Beyond Transaction: A Design for Our Time
As one of the first steps for designing what would become the Learning Cohort, we had conversations with GEM spiritual innovators in the field, listening to what they dreamed of doing, what they were challenged by, and what they needed. It soon became apparent that the usual models for innovator programs would not be a good fit. There were certain principles that were not transferable. For example, in the innovation field, there’s a concept of time-to-value, where you need to demonstrate value to the “customer” as soon as possible to be successful. However, some GEM spiritual innovators operate on a different time scale. One innovator put it as “Indigenous time” as opposed to “Western time.” They rely more on alignment, on deeply listening and being responsive, not just to the needs of others and their communities, but to the sacred and even to the land itself. One spiritual innovator spent six years to develop the right relationship with the land, taking the time to listen to and heal the land before even thinking to build her retreat center on it. On closer examination, some “best practices” from business, nonprofit management, and entrepreneurial fields can come from intentions that completely counteract the very purpose of bringing new forms of spirituality in the first place, which is to unlearn ways of thinking and being that perpetuate our own suffering and in the world.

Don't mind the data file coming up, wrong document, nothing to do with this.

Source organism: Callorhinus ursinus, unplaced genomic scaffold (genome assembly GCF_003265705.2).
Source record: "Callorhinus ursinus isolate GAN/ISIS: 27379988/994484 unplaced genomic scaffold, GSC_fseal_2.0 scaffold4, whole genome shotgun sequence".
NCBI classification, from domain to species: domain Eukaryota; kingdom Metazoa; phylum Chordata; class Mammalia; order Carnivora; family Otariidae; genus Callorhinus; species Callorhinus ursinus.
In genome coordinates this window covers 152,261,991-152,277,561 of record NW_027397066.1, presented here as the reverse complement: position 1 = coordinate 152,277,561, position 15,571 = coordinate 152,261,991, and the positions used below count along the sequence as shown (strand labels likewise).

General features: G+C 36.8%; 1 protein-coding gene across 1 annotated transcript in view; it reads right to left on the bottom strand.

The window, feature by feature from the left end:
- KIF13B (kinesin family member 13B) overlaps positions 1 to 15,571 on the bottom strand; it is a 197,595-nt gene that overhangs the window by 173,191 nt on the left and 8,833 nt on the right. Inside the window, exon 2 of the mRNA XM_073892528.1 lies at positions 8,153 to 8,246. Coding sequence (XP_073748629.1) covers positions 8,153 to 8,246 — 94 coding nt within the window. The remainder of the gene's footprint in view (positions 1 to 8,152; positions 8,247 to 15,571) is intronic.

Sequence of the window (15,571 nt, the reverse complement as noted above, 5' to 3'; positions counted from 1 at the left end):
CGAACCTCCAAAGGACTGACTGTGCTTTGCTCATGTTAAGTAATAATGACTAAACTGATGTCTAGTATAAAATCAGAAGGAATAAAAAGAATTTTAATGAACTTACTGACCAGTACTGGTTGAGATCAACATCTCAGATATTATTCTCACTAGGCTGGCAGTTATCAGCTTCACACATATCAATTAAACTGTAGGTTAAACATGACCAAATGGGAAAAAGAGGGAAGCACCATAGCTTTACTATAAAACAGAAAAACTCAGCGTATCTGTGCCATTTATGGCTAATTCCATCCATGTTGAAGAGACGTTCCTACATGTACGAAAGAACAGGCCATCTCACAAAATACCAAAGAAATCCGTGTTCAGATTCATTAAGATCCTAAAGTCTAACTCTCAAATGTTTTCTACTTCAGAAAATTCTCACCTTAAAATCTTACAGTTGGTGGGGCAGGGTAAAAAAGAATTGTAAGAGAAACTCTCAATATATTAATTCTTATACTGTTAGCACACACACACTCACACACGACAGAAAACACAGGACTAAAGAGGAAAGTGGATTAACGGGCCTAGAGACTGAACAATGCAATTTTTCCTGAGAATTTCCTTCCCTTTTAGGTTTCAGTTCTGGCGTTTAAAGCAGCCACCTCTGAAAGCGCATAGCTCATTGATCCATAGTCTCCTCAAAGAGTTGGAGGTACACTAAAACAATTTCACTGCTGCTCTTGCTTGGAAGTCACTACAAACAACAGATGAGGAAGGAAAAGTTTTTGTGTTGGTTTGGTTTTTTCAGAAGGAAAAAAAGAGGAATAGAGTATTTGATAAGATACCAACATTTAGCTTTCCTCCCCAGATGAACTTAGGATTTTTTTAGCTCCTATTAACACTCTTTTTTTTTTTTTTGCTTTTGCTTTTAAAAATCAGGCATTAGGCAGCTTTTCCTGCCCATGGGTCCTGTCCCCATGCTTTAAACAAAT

Since popular program models did not seem like a good fit, we decided that our work was not only to help support innovators, but to reimagine innovator cohort models as well. In order to understand which practices fit and which didn’t, we decided to invite spiritual innovators into the design process. Together, in one of our design conversations, we discussed, “What would it look like to decolonize cohort programs?” What could arise when we don’t limit or constrain people by our programmatic objectives for funder-driven priorities, but rather invite people to offer up what they see and want? What would funding look like from a spirit of trusting relationship rather than that of transactional exchange?
Based on the conversations, research, and recommendations, we adopted three design principles for the Learning Cohort:
Reimagining Selection: Relationships over Metrics